4. Deterrence is dead, but a first strike isn’t what it used to be. In nuclear strategy, the big fear is a massive preemptory strike, so the entire point is to keep your adversary from firing first. You do this by making sure that you have a survivable second-strike capability – nuclear weapons that are hardened or hidden to the point where the other guy could never be sure that if he struck first, he would truly disable you. As a result, it doesn’t make sense to unleash a holocaust on your enemy, because within minutes his surviving missiles would obliterate you and yours. In this way a delicate “balance of terror” is maintained between nuclear adversaries — and it has worked surprisingly well.
In cyberspace, there is no advantage to a massive first strike – or at least none compared to the advantages obtained by keeping up a low-grade, constant level of harassment, espionage, and disinformation. A “Cyber Pearl Harbor” that some have warned about — that is, a massive, out-of-the-blue cyberattack that would disrupt critical infrastructure — makes little strategic sense. In fact, cyber weapons provide the ultimate “short-of-war” arsenal, and are deployed along a continuum that includes espionage, commercial theft, blackmail, harassment, disinformation and outright destruction. Countries – including the United States – are already constantly probing one another’s networks, gathering information, stealing secrets or planting bugs that are just lurking, ready to be turned into viruses at the opportune time.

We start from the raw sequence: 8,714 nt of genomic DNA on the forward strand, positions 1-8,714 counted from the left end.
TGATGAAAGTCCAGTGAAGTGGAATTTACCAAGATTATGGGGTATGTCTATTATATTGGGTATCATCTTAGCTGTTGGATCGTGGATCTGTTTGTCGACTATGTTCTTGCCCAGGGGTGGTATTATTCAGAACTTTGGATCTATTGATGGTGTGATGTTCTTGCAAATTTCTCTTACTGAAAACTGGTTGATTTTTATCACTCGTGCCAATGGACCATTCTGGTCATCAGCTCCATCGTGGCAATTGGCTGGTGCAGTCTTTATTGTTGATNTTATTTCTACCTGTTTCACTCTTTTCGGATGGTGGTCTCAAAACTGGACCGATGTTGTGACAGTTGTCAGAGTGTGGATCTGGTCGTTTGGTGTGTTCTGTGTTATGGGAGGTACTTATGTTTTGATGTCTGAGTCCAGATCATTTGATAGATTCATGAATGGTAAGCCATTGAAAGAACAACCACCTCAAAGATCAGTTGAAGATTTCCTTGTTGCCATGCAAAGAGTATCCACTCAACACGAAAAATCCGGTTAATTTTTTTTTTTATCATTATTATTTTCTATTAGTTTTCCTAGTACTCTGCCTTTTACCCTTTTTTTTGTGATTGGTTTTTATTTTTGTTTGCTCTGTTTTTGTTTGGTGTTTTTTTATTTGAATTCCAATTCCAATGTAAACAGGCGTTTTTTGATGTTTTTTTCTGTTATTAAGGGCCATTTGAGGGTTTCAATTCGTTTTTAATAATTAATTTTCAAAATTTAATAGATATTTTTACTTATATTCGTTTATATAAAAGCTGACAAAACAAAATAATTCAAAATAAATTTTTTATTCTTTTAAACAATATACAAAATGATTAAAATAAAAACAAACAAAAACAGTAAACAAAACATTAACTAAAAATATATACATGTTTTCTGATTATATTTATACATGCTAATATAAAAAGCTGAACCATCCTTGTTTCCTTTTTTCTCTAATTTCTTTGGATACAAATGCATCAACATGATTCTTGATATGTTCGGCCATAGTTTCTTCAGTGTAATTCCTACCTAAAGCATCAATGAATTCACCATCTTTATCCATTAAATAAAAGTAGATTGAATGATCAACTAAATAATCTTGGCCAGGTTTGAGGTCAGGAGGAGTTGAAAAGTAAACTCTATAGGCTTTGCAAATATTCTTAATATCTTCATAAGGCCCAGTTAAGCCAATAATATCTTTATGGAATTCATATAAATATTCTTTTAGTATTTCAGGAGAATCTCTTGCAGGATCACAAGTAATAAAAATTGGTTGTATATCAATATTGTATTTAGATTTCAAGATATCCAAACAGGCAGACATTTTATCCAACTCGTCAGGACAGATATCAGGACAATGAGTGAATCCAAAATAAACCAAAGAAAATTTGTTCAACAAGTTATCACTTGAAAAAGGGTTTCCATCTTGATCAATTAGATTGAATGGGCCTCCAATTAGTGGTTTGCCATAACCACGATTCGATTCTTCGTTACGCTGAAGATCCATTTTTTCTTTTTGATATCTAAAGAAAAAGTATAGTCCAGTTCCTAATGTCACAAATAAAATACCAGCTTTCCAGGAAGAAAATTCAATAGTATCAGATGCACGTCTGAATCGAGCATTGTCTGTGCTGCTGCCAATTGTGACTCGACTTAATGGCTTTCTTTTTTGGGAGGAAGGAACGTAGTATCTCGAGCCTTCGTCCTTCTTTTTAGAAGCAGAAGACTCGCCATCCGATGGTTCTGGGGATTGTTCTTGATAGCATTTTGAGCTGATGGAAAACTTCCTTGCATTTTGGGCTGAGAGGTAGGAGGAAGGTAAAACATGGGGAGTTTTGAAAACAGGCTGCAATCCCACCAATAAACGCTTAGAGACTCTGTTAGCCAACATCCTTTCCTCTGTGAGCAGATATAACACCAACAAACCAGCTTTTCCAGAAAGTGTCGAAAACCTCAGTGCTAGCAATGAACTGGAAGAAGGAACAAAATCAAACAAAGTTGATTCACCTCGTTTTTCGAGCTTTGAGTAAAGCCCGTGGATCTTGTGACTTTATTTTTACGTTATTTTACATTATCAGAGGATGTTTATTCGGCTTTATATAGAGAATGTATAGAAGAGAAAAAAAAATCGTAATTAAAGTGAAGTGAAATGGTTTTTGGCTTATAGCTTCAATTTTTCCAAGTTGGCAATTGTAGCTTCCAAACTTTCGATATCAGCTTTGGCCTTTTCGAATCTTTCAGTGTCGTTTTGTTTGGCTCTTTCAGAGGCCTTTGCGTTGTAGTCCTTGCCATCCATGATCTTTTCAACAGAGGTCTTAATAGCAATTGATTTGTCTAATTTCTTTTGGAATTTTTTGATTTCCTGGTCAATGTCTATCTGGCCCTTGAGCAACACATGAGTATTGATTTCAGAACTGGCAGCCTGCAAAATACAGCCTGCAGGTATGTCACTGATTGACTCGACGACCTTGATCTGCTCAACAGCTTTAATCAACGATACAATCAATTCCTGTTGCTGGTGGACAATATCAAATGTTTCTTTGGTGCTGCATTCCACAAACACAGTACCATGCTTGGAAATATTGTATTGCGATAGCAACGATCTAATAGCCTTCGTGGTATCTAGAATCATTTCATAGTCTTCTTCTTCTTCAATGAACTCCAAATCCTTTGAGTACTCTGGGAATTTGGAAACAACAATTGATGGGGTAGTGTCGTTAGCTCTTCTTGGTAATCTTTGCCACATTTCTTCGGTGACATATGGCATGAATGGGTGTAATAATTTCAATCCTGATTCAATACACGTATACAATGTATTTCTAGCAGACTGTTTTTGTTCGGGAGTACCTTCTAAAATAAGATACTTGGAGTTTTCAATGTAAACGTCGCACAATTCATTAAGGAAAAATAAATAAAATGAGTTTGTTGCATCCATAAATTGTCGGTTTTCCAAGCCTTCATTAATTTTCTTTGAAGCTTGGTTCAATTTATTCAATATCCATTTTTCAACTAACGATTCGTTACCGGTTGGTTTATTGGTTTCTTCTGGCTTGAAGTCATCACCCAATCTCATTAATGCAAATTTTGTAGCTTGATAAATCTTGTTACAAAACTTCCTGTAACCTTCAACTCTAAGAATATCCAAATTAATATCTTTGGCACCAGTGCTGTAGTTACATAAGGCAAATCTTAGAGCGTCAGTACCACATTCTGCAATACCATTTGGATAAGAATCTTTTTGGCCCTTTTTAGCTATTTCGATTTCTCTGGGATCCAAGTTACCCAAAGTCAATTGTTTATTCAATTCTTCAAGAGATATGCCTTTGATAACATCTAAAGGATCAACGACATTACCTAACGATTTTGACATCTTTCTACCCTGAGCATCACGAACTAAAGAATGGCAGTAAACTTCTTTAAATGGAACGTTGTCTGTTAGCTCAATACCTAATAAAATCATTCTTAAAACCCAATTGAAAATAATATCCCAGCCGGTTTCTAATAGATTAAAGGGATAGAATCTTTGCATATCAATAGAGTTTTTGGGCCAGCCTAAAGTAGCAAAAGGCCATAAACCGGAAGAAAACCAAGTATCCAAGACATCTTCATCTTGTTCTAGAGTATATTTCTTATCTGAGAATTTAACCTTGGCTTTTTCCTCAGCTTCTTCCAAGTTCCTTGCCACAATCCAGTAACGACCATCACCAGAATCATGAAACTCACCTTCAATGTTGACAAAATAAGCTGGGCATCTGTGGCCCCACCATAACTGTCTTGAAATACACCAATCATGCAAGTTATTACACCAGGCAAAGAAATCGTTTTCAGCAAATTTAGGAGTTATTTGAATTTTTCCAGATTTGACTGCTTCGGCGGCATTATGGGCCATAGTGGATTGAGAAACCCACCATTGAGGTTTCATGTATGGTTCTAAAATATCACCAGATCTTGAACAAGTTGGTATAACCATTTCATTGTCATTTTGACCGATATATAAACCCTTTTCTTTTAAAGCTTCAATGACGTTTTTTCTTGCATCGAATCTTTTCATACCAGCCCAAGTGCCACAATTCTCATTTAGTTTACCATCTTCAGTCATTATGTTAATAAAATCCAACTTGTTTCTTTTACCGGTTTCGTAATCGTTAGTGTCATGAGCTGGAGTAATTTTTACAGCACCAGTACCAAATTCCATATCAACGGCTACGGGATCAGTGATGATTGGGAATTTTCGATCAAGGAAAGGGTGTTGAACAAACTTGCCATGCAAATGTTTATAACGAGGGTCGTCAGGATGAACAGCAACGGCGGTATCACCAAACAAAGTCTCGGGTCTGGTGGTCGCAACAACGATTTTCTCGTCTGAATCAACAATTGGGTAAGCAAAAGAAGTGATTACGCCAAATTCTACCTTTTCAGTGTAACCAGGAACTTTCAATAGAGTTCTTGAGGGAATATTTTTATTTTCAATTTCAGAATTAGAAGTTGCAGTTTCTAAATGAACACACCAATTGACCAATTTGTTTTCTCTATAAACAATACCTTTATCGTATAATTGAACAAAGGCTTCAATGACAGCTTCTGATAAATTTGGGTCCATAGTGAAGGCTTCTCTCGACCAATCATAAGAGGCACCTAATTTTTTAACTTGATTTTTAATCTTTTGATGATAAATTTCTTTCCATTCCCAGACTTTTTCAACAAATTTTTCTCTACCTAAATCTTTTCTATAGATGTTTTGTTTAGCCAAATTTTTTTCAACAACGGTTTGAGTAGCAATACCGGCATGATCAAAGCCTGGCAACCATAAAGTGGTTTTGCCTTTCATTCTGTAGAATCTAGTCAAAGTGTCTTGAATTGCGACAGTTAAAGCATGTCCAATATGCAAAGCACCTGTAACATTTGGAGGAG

And at any rate, attacks can’t be deterred, because the bad guys are already in the house. “You have to defend on the presumption of breech,” former NSA and CIA Director Michael Hayden told RealClearPolitics. “They’re getting inside the wire. Get over it. Operate while under attack. It is almost as if rather than the moat, the castle wall, or the Maginot line, it’s a constant engagement in which you are fighting within your own network.”
5. Cyber conflict is already here. Beyond the atomic bombs dropped on Hiroshima and Nagasaki, all nuclear strategy is based solely on theory. In contrast, we’re already in a cyber conflict on many levels. We bemoan the Russians interference in our election system. We are furious that the North Koreans hacked into Sony to fry its system and steal and publish its embarrassing emails. We call for tariffs and trade barriers when the Chinese steal intellectual property.
But the United States is not simply playing goalie in this new world, although you hear a lot more about the need for cyber defense than for cyber offense. The U.S. and Israel used a malicious cyber worm called Stuxnet to destroy Iran’s uranium centrifuges. While it isn’t yet talked about too much outside the defense community, the wonderfully alliterative term “left of launch” should soon be entering the public debate. It refers to infiltrating an adversary’s launch codes in order to blow up a missile before it leaves the ground. Many suspect that we’ve already done so in North Korea. At any rate, the idea of a preemptive strike on a country’s military assets during peacetime – or even during a time of heightened tensions — is pretty much the definition of an act of war. It is something we may want to think about before going too much farther down the path we’re on, lest someone else gets the idea that we’re okay with it.
In short, cyber weapons require an entirely new level of strategic thinking. The oldest (and perhaps truest) cliché in military strategy is the one about generals always preparing to fight the last war. Today, we can’t afford to have strategists using the last generation’s mental maps. The cyber war is already here; we’re already in it, and the sooner we come up with strategies, norms, and doctrines that reflect this new world, the better.
This article was originally published on Real Clear Politics.
The views expressed in guest columns are not necessarily the views or positions of the CCNS or its members.